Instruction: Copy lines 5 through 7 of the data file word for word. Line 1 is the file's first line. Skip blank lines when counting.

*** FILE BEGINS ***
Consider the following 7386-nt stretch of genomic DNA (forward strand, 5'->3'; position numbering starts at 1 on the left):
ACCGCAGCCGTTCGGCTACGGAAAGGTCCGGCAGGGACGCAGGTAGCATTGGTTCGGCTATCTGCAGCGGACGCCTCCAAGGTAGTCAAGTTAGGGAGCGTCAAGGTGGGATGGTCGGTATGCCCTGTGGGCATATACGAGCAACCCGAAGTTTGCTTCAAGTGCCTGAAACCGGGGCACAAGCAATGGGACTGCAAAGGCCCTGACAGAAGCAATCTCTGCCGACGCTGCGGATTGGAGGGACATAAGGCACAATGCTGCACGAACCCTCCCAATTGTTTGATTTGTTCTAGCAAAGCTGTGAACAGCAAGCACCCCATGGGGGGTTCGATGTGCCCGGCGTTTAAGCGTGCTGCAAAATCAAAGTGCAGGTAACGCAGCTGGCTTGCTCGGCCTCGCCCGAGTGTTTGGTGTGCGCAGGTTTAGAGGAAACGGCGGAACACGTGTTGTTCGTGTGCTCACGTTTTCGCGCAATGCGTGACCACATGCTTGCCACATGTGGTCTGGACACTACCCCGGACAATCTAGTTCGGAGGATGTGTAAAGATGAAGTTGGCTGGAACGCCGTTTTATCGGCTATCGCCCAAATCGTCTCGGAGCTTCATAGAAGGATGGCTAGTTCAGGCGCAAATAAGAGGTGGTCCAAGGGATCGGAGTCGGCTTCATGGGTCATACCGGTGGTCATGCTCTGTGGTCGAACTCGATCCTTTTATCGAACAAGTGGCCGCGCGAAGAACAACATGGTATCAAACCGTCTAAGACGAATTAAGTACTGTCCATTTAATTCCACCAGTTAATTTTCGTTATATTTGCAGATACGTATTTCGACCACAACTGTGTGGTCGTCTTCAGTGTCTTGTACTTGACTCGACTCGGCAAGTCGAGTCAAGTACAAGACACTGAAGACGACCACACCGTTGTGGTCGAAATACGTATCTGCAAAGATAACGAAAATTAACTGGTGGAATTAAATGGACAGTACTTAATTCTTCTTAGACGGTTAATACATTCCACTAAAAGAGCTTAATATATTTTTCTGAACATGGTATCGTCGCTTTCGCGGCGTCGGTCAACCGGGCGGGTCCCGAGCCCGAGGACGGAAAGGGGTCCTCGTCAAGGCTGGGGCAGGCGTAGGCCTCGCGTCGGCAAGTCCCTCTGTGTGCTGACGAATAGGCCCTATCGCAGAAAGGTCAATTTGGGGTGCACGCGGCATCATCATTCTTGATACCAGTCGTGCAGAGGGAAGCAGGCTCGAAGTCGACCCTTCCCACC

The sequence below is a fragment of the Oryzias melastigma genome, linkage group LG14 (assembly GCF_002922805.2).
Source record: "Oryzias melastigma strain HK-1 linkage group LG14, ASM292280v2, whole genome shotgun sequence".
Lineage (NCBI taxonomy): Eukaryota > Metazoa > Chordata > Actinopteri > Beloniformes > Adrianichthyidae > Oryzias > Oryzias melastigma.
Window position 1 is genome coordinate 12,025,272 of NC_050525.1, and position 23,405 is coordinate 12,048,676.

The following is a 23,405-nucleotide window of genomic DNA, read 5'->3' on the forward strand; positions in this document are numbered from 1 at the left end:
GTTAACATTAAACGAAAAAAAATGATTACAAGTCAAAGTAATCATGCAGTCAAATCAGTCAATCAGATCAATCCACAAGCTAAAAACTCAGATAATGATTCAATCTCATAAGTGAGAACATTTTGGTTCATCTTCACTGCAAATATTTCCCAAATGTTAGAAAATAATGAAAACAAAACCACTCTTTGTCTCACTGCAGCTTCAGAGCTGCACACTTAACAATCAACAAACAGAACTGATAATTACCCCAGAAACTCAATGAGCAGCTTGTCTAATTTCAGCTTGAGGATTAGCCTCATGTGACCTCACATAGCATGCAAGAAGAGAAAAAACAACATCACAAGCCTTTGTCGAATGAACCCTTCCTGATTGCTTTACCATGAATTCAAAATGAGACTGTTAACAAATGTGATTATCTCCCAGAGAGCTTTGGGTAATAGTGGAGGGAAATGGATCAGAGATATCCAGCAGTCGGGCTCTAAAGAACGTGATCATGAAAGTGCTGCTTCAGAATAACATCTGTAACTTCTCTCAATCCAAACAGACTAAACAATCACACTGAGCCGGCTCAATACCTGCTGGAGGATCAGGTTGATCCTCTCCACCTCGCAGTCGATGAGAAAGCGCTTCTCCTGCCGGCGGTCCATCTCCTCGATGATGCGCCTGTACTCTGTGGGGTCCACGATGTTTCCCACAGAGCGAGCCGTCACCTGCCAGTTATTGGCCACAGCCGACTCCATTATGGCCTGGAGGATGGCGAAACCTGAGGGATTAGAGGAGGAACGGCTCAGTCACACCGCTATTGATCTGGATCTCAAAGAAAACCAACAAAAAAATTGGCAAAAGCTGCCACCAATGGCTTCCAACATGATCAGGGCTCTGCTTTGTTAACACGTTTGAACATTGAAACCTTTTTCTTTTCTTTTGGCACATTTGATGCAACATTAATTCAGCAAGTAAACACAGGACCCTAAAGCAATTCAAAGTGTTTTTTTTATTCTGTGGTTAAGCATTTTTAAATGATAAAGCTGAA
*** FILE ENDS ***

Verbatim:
Lineage (NCBI taxonomy): Eukaryota > Metazoa > Chordata > Actinopteri > Beloniformes > Adrianichthyidae > Oryzias > Oryzias melastigma.
Window position 1 is genome coordinate 12,025,272 of NC_050525.1, and position 23,405 is coordinate 12,048,676.

The following is a 23,405-nucleotide window of genomic DNA, read 5'->3' on the forward strand; positions in this document are numbered from 1 at the left end: